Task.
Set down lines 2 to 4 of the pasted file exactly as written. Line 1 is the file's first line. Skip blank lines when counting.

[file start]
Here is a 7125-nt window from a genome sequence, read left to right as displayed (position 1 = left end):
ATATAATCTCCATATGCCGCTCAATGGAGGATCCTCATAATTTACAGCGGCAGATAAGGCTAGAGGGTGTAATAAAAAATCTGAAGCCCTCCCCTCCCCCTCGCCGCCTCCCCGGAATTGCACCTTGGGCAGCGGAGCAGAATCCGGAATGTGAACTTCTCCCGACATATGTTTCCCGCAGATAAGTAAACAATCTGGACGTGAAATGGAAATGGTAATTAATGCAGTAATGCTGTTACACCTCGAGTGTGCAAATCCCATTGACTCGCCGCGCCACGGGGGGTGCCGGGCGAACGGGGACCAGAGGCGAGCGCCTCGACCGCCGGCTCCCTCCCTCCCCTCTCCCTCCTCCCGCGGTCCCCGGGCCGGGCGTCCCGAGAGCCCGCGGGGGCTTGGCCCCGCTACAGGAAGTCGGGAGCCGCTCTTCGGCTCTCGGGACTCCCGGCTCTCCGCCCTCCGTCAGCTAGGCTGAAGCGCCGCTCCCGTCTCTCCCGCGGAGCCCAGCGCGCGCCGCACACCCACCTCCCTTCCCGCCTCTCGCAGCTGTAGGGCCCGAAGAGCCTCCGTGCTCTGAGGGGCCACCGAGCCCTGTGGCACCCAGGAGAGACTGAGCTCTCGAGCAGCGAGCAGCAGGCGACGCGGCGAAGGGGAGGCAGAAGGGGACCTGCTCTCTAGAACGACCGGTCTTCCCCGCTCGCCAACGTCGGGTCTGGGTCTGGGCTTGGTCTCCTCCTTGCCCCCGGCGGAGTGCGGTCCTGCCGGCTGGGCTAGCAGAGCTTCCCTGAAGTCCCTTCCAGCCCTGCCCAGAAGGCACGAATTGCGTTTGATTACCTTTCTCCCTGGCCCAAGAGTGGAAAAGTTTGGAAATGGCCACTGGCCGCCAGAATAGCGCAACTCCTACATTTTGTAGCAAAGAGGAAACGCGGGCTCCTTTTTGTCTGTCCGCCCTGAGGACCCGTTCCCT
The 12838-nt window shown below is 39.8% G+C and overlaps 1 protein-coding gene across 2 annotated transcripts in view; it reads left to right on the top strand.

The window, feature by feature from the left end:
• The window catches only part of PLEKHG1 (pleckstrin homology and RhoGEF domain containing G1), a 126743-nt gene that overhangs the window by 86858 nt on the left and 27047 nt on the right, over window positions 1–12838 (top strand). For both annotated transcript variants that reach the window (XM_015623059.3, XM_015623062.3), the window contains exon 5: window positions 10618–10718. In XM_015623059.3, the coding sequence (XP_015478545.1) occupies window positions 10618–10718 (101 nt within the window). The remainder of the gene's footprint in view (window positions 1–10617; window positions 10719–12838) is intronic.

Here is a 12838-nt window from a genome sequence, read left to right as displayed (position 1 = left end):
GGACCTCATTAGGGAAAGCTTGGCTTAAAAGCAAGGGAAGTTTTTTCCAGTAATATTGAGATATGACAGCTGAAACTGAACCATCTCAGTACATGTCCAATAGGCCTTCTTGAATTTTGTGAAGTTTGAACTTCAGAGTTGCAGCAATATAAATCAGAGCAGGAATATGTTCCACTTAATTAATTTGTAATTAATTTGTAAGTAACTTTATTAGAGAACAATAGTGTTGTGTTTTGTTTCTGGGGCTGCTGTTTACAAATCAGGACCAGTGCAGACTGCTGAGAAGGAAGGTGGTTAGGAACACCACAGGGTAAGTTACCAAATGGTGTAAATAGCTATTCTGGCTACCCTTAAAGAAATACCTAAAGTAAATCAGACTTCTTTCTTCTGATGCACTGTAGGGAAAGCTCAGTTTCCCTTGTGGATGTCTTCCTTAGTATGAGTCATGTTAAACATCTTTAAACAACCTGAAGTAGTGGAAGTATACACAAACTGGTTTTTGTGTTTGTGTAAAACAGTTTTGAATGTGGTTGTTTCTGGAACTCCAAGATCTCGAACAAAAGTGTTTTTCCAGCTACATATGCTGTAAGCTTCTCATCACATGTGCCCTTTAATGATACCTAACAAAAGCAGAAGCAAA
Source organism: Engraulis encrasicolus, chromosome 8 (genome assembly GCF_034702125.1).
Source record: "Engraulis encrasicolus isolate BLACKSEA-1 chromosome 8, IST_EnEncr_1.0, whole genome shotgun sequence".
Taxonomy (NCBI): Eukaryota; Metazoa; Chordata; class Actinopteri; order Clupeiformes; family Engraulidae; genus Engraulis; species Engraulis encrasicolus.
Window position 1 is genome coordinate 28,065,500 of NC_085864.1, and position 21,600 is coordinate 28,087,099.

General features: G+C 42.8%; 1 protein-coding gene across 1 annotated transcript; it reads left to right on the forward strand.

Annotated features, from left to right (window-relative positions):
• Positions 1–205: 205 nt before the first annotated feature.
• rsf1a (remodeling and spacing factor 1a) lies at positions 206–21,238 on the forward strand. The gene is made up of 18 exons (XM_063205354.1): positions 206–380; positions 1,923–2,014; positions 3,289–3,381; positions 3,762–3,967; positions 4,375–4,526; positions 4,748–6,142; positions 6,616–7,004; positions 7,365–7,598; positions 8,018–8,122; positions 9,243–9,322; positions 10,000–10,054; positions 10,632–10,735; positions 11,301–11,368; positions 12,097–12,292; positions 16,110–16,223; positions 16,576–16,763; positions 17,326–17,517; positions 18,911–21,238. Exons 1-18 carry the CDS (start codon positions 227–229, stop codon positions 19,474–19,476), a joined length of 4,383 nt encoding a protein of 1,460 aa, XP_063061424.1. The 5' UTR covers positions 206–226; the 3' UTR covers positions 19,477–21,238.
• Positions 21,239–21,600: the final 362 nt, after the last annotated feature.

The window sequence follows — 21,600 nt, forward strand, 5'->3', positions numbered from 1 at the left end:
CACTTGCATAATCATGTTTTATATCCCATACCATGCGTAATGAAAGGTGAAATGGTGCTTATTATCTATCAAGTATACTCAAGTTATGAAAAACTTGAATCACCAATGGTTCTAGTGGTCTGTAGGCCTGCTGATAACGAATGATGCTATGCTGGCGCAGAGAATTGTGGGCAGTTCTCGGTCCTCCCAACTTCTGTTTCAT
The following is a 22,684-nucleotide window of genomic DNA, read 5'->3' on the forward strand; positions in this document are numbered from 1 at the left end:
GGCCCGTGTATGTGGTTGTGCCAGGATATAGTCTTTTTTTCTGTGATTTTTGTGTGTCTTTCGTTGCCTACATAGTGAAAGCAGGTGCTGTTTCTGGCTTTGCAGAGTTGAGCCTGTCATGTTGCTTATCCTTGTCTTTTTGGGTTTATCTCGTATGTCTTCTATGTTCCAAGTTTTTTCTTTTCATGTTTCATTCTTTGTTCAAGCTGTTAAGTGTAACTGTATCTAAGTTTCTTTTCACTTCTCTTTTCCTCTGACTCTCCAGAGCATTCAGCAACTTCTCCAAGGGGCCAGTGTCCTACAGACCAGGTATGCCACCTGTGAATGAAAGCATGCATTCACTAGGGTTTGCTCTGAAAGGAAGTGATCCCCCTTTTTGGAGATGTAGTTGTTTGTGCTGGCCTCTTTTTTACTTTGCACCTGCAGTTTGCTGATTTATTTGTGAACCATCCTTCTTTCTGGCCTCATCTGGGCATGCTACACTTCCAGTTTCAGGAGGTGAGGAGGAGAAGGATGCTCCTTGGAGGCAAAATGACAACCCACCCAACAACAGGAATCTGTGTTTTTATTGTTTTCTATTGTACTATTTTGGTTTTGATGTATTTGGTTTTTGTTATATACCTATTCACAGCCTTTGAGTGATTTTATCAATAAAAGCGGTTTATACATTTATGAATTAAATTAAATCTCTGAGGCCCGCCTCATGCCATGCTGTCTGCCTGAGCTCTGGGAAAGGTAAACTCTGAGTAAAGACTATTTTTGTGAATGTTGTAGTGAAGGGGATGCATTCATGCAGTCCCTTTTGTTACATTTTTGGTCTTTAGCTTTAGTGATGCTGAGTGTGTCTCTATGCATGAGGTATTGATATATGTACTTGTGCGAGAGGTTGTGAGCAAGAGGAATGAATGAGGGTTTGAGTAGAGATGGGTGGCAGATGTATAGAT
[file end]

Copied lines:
ATATAATCTCCATATGCCGCTCAATGGAGGATCCTCATAATTTACAGCGGCAGATAAGGCTAGAGGGTGTAATAAAAAATCTGAAGCCCTCCCCTCCCCCTCGCCGCCTCCCCGGAATTGCACCTTGGGCAGCGGAGCAGAATCCGGAATGTGAACTTCTCCCGACATATGTTTCCCGCAGATAAGTAAACAATCTGGACGTGAAATGGAAATGGTAATTAATGCAGTAATGCTGTTACACCTCGAGTGTGCAAATCCCATTGACTCGCCGCGCCACGGGGGGTGCCGGGCGAACGGGGACCAGAGGCGAGCGCCTCGACCGCCGGCTCCCTCCCTCCCCTCTCCCTCCTCCCGCGGTCCCCGGGCCGGGCGTCCCGAGAGCCCGCGGGGGCTTGGCCCCGCTACAGGAAGTCGGGAGCCGCTCTTCGGCTCTCGGGACTCCCGGCTCTCCGCCCTCCGTCAGCTAGGCTGAAGCGCCGCTCCCGTCTCTCCCGCGGAGCCCAGCGCGCGCCGCACACCCACCTCCCTTCCCGCCTCTCGCAGCTGTAGGGCCCGAAGAGCCTCCGTGCTCTGAGGGGCCACCGAGCCCTGTGGCACCCAGGAGAGACTGAGCTCTCGAGCAGCGAGCAGCAGGCGACGCGGCGAAGGGGAGGCAGAAGGGGACCTGCTCTCTAGAACGACCGGTCTTCCCCGCTCGCCAACGTCGGGTCTGGGTCTGGGCTTGGTCTCCTCCTTGCCCCCGGCGGAGTGCGGTCCTGCCGGCTGGGCTAGCAGAGCTTCCCTGAAGTCCCTTCCAGCCCTGCCCAGAAGGCACGAATTGCGTTTGATTACCTTTCTCCCTGGCCCAAGAGTGGAAAAGTTTGGAAATGGCCACTGGCCGCCAGAATAGCGCAACTCCTACATTTTGTAGCAAAGAGGAAACGCGGGCTCCTTTTTGTCTGTCCGCCCTGAGGACCCGTTCCCT
The 12838-nt window shown below is 39.8% G+C and overlaps 1 protein-coding gene across 2 annotated transcripts in view; it reads left to right on the top strand.

The window, feature by feature from the left end: